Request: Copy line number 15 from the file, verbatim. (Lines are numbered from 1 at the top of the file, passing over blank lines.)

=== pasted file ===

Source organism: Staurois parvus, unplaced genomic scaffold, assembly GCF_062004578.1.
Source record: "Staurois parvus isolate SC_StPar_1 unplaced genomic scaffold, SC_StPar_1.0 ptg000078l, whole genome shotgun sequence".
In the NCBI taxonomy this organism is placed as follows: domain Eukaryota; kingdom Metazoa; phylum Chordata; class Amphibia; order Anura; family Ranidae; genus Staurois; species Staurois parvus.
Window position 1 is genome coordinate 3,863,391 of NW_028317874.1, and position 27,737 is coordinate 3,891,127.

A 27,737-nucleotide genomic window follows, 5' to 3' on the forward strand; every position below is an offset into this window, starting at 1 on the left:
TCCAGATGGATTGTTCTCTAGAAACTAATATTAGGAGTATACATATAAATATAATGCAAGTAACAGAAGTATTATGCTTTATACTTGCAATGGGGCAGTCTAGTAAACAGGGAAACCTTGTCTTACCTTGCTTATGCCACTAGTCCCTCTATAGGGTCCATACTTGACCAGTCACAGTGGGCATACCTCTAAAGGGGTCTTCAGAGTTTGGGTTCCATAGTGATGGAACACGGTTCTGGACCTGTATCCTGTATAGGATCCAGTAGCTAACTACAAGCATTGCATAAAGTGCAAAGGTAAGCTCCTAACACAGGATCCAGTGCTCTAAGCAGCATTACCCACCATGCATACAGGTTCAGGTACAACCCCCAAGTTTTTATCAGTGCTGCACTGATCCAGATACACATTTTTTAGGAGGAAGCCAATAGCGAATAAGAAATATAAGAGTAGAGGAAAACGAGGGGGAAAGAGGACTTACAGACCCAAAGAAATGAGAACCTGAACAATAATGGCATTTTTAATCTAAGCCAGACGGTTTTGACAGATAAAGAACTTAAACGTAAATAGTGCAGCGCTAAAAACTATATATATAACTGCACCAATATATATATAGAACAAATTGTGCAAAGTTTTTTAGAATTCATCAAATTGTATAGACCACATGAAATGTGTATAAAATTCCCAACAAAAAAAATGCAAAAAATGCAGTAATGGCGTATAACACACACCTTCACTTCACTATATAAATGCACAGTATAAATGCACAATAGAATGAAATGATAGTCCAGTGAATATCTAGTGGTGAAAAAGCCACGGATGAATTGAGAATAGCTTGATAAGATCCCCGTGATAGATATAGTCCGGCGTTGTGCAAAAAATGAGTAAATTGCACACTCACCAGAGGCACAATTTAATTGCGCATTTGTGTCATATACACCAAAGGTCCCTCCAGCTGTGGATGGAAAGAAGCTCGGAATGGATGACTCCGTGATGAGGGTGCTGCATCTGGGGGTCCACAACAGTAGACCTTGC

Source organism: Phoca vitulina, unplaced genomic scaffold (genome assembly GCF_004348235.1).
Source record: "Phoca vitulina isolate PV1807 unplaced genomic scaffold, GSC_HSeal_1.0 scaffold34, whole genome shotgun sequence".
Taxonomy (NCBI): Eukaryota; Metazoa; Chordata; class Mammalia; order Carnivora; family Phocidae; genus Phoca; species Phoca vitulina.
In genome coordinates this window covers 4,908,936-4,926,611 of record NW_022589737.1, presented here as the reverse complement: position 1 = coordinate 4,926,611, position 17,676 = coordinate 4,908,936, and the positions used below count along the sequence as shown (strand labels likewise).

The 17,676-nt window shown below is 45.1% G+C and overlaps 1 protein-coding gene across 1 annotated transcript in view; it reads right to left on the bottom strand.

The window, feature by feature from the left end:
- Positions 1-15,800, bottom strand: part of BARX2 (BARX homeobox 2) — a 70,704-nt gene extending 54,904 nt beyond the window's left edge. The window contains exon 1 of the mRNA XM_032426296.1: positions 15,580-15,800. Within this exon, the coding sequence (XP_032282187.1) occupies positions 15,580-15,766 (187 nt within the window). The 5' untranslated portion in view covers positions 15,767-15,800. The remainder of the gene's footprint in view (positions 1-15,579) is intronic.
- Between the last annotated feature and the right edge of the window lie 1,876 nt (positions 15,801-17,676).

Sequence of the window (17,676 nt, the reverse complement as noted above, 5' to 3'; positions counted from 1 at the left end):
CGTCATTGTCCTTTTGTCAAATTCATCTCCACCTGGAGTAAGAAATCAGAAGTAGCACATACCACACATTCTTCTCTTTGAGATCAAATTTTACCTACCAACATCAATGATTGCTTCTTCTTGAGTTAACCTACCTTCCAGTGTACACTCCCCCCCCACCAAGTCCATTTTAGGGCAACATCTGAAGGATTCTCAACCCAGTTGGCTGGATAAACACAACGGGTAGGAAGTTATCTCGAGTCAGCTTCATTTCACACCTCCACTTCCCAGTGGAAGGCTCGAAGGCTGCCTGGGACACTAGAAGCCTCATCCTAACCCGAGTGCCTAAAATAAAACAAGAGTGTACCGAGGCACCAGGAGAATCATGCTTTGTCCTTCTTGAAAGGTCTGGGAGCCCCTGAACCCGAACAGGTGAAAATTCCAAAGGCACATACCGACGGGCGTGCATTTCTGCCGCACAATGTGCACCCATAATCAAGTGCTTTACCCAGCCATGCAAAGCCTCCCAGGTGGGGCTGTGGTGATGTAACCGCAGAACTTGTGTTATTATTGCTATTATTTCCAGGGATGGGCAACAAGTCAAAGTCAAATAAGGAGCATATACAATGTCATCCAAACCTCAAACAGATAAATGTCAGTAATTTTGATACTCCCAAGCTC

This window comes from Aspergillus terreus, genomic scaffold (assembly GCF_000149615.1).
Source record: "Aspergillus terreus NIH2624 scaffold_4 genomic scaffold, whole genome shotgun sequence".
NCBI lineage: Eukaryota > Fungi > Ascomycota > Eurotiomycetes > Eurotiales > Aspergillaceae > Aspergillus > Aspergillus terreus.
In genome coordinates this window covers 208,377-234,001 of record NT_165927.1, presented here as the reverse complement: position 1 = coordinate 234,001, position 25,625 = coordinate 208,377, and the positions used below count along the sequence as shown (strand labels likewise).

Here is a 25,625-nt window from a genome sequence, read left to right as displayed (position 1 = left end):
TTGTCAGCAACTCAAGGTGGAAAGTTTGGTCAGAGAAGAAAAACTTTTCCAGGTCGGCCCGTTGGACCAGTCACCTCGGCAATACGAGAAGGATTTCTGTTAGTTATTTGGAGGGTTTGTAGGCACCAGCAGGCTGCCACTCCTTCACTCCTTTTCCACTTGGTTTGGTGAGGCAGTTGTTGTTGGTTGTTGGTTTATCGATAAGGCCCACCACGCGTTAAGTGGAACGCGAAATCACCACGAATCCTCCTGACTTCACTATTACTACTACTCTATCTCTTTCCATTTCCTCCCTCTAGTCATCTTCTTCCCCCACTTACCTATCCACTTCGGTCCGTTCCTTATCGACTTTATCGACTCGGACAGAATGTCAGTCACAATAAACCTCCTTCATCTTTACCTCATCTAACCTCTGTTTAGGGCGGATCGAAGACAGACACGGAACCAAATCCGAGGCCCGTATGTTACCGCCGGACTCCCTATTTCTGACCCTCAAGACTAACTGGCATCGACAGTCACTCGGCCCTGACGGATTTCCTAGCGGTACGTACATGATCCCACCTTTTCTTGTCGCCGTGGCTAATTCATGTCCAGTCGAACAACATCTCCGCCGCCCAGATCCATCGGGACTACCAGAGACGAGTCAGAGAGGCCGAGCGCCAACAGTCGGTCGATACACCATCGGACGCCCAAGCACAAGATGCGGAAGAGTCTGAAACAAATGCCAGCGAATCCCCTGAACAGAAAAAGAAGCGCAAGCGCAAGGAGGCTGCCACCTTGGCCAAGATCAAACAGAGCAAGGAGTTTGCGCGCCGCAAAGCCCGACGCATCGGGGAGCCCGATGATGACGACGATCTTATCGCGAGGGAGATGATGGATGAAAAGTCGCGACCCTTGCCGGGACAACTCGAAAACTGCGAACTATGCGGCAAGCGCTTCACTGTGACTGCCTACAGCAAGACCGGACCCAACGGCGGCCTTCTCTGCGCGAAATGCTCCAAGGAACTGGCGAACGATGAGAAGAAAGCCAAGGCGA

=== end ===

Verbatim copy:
Sequence of the window (17,676 nt, the reverse complement as noted above, 5' to 3'; positions counted from 1 at the left end):